Malachi was the last of the prophets who ministered to the resorted remnant. He probably labored in the time of spiritual declension when Nehemiah was temporarily absent from the country. Malachi also tells of the two-fold coming of Christ, but very much more briefly than Zechariah. Thus the Old Testament closes with predictions of the coming of the Messiah, and the New Testament opens with the record of their fulfillment.

The book has four natural divisions as follows:

1. Ch. 1:1-5. God’s love for His people.
2. Chs. 1:6 to 2:9. Divine displeasure with the priests.
3. Chs. 2:10 to 3:18. The sins of the people.
4. Chapter 4. The Day of the Lord.



The love of God has definite expression. Many people feel that if He indeed loves then there should be no suffering in this world, since He has power enough to avert it. To refute this God explains in John 3:16 that His love is manifested in the gift of Christ, and all who believe in Him shall not perish. The marvel of the love of God is that He offers salvation to the “whosoever” regardless of how sinful a person has been. So in Mal. 1:3, the love of God is explained as being clearly seen in His acceptance of Jacob and rejection of his brother Esau.



In contrast with the loving kindness of God we find how ungrateful the priesthood was toward Him. None of them served the Lord out of love but only for the temporal profit his job might bring him, v.10. Also they were so indifferent as to what kind of an offering was brought, lame or otherwise, when God was most explicit in His commands that there should be nothing with blemish placed on His altar. Because of their sin God must reject them. Their father Levi had feared the Lord, Ch.2:4-5, and a covenant of peace was made with him. Now, however, God was greatly displeased with them and threatened to debase them before all the people, v.9.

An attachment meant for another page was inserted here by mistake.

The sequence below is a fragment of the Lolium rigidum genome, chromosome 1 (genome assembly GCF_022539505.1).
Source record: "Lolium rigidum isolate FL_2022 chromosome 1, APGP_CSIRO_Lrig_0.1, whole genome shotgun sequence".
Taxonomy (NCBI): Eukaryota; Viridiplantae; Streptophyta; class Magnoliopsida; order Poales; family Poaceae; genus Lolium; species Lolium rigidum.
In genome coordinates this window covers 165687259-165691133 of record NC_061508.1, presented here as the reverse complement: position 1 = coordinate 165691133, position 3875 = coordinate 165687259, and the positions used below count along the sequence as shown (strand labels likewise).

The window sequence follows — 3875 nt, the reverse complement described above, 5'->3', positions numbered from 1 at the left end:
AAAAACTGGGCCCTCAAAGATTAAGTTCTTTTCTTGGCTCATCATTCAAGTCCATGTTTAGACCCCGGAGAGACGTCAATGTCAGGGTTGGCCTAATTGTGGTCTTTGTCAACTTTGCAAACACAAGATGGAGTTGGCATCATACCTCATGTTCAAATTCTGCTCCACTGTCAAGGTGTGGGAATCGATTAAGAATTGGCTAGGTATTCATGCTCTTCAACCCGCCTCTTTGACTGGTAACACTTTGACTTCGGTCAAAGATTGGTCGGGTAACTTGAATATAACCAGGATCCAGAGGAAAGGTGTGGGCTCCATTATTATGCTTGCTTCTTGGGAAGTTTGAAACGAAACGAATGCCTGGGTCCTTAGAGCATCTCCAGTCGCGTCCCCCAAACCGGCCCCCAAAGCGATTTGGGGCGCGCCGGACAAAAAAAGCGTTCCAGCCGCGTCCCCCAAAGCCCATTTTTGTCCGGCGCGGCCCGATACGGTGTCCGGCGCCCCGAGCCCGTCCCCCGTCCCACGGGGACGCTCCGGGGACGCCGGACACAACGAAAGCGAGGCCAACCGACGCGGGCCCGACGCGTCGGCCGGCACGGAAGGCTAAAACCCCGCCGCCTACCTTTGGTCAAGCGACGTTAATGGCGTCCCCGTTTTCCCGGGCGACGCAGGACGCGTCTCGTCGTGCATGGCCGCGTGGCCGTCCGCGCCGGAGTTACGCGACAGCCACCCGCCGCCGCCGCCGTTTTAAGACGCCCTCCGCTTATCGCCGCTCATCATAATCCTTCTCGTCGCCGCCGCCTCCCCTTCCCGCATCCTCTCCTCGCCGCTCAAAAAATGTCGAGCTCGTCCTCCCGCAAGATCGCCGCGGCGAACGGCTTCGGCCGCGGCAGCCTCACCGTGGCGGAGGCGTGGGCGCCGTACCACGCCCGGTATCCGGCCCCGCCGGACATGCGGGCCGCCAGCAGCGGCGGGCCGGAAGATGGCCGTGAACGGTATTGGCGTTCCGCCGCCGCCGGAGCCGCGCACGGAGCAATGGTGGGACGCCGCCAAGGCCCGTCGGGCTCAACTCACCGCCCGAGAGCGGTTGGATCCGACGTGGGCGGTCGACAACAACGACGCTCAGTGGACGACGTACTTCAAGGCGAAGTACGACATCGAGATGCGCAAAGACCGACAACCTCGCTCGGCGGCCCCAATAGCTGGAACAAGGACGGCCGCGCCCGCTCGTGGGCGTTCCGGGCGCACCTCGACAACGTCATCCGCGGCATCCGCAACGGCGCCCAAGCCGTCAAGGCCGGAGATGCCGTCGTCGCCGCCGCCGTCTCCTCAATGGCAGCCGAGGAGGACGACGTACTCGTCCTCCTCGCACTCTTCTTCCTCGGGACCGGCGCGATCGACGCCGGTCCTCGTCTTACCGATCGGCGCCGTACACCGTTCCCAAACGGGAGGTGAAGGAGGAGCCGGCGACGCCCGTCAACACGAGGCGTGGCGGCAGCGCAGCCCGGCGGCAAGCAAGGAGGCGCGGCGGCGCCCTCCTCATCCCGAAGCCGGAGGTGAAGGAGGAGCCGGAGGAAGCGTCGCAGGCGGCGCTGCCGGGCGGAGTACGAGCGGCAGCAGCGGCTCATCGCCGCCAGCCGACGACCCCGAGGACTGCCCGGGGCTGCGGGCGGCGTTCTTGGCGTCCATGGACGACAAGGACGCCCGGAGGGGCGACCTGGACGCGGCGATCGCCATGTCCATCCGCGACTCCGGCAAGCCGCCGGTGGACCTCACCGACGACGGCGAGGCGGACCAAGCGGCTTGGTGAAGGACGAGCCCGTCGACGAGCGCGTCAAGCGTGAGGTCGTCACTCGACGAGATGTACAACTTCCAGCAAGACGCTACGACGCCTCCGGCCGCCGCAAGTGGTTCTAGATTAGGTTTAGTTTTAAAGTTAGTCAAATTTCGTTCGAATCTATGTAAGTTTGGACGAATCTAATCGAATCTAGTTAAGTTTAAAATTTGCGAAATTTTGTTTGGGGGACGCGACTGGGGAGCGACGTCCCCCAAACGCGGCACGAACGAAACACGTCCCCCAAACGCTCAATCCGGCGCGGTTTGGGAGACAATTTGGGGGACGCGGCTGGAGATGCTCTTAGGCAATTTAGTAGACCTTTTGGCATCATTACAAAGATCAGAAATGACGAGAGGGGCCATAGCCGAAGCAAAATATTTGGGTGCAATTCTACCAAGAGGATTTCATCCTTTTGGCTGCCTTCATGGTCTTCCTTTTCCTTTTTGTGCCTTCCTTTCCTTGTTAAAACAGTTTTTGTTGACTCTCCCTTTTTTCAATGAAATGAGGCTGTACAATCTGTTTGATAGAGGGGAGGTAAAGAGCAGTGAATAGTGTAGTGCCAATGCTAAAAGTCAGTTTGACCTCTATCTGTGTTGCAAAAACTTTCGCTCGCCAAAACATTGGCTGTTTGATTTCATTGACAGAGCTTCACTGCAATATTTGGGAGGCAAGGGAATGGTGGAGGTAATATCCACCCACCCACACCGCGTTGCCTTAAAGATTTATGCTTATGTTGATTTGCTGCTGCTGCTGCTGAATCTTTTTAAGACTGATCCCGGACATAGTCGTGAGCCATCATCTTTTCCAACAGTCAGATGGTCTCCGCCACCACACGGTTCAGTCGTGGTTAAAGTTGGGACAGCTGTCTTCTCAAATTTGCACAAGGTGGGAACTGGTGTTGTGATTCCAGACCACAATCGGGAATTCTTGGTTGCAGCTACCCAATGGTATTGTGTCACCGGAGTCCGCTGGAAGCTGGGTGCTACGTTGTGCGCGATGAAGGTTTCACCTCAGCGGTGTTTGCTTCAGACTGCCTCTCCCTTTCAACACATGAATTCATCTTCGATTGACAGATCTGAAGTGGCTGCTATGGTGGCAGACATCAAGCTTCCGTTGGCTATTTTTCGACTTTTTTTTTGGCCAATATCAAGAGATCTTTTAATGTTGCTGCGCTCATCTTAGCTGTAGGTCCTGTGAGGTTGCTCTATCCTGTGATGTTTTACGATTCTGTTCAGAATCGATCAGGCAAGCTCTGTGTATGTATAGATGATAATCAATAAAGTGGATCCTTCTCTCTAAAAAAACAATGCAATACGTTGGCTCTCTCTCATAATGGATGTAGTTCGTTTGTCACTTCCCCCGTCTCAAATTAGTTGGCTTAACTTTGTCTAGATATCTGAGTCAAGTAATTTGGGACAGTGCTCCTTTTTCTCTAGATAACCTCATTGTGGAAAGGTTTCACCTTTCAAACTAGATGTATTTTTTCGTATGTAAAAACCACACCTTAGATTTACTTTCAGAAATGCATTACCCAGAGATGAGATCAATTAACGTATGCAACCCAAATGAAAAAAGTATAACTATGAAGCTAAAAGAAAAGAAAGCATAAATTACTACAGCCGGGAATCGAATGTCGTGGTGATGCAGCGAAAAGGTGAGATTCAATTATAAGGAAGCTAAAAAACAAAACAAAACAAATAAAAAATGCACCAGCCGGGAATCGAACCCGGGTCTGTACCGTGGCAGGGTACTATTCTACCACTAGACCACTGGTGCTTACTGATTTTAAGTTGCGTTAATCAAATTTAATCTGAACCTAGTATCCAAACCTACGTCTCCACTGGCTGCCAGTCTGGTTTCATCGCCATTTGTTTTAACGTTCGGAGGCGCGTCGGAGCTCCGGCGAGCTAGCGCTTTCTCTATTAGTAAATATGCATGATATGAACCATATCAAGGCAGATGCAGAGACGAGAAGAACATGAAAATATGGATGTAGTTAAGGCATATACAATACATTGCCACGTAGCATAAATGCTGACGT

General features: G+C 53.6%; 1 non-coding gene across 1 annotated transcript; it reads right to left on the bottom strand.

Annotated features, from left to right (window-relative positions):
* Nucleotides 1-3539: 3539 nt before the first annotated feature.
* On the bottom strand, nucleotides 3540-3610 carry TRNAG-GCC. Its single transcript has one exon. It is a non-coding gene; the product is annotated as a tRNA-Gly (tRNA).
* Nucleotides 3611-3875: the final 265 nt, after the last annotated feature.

The people were guilty of various kinds of sins. Since there were all chosen under one covenant it was as though they were one family, but some were guilty of dealing treacherously with other, Ch.2:10. Idolatry was also very rife among them, which was a great sin against God their spiritual Father, v.11.

Others were unfaithful to their marriage vow, vs. 14-15, and many were just idle professors of religion, v.17, whereas God looked for pure worship from the heart. There were those among them who robbed God by holding back their tithes, which He expects of all His children or any and every dispensation, Ch.3:8.

The Lord is not an overbearing and exacting taskmaster, but will greatly reward all those who honor Him in this way, vs. 10-11. To the faithful few of which there are always some, God promised that a book of remembrance should be written of them, vs.16-17.

It is just as is said in Gal. 6:9, “let us not be weary in well doing: for in due season we shall reap, if we faith not.” In the first six verses of Ch.3, we have a parenthesis.

The mission of John the Baptist, and the first and second coming of the Lord are briefly foretold. John as the messenger would introduce Christ, v.1. As a final result of that first coming the Jew will be purified, and this will culminate in the restoration at the second coming of Christ, vs. 2-4.



The day of the Lord is described as one that will burn as an oven. In other words, it will be full of fiery judgment for the wicked. To those, however, that fear His name, He shall rise as the Sun of Righteousness with healing in His wings, Ch.4:1-2.

Some believe the Elijah is to come to earth just before Christ returns, vs. 5-6, but since Jesus said that Elias is come already, it would seem that as John who came in the spirit and power of Elias ushered in the Christ of the Gospels, the curse was then lifted, and man now can accept the call of God’s grace and be saved.

Thus ends the Old
Testament with a most fitting introduction to the New Testament.